From Putnam 1996:

Define a selfish set to be a set which has its own cardinality as an element. Find, with proof, the number of subsets of $\{1,2,\ldots,n\}$ which are minimal selfish sets, that is, selfish sets none of whose proper subsets is selfish.

First solution:

We can easily show that a selfish set of length $k$ cannot be minimally selfish if it contains any numbers smaller than $k$. We can conversely show that a selfish set of length $k$ containing only elements greater than or equal to the number $k$ is minimal. Thus we can iterate over the length of the subsets, and simply choose from the remaining numbers to fill the set

\begin{align*}

\sum_{k=0}^n \binom{n-k}{k-1}

\end{align*}

Lastly, notice that $n-k \le k – 1 \implies n+1 \ge 2k$ which means the upper bound can be changed to the floor of $(n+1)/2$.

Second solution:

Let’s consider a inductive solution. Let $s_n$ be the number of minimal selfish set for the set $A_n = \{1,2,\ldots,n\}$. We first note that all minimal selfish set of $A_n$ are also minimal selfish sets in $A_{n+1}$; note that all minimal selfish sets of $A_n$ do *not* contain the element $n+1$. Thus, the question now is counting how many minimal selfish sets also contains $n+1$.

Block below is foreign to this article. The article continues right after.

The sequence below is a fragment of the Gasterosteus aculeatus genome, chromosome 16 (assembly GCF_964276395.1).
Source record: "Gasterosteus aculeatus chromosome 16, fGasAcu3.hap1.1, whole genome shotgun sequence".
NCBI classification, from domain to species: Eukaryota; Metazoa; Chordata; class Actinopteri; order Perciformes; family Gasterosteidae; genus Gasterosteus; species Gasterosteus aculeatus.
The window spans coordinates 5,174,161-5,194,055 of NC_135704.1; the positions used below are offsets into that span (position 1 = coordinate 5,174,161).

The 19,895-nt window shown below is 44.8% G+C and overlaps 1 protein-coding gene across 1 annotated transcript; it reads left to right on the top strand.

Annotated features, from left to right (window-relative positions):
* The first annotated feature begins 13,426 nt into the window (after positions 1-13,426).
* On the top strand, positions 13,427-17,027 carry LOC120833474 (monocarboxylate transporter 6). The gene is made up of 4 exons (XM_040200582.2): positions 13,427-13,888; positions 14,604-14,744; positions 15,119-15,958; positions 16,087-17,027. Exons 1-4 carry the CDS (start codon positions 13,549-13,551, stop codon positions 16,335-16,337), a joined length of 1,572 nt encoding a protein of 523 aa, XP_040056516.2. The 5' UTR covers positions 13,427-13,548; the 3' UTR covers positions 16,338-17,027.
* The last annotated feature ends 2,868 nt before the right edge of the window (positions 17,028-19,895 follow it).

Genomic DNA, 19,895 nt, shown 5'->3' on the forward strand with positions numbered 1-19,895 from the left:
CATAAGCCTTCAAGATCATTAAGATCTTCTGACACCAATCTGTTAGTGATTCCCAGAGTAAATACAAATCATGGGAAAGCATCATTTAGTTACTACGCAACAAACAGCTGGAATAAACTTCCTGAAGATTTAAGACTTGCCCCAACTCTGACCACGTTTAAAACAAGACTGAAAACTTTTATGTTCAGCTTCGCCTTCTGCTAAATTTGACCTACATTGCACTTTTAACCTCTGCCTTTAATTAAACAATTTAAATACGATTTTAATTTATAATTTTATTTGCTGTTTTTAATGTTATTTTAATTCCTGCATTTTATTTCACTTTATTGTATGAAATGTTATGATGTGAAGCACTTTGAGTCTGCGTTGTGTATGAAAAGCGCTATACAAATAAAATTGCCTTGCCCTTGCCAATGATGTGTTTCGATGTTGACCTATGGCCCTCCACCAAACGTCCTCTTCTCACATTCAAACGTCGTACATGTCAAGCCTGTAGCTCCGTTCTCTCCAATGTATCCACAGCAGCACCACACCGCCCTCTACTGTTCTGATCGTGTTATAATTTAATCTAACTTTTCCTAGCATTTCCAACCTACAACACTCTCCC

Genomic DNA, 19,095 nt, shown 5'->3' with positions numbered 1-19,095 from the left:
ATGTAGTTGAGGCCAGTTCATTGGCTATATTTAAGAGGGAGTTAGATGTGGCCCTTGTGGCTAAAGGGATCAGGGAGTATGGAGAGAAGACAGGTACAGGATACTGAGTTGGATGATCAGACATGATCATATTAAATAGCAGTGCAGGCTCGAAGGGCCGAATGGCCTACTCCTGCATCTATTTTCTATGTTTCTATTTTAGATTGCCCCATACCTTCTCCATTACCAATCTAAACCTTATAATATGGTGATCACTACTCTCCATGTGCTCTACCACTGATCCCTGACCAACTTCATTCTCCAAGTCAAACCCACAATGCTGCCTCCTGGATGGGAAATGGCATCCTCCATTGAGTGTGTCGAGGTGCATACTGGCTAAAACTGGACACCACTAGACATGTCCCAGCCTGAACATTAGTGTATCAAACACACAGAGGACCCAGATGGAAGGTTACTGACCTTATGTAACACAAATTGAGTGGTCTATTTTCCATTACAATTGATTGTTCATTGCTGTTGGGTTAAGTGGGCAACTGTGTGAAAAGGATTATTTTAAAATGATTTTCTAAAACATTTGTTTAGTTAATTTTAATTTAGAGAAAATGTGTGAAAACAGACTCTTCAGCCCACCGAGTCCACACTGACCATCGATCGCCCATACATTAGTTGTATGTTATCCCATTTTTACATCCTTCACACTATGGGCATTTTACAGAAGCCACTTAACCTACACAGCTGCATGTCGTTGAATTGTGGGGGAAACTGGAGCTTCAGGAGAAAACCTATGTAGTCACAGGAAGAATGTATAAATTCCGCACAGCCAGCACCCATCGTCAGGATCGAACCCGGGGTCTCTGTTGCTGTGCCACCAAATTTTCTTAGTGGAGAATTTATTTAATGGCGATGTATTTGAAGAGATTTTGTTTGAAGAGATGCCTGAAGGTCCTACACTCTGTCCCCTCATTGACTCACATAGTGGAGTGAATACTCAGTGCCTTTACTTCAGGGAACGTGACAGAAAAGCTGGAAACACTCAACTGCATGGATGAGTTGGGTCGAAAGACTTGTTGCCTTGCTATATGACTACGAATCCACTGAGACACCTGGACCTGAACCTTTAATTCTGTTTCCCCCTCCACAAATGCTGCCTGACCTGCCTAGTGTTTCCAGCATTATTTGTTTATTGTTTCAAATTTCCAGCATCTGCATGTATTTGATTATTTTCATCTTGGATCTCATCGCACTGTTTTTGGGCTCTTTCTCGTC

Actually computing the minimal selfish sets for a few small $n$s suggests that we should be looking for the Fibonacci numbers. Indeed, consider a minimal selfish set $k \subsetneq A_{n-1}$; if we add 1 to each number in $k$, and then append $n+1$, we see that it is also a selfish set, but is it minimal?

Assume that it is not minimal, that is, there exists a strict subset $f$ of $k +1 \cup \{n+1\}$ which is also selfish. The first observation is to note that if $f$ contains $n+1$, then taking $n+1$ out of $f$ then subtracting 1 contradicts the assumption that $k$ is a minimal selfish set. But if $f$ doesn’t contain $n+1$, then removing an arbitrary item and subtracting 1 will again contradict the assumption that $k$ is minimally selfish. We remark that $f$ can be of length of 1 since in the construction, we added 1.

Thus, $f_n = f_{n-1} + f_{n-2}$ and we have that the sum in the first solution is equal to the Fibonacci sequence.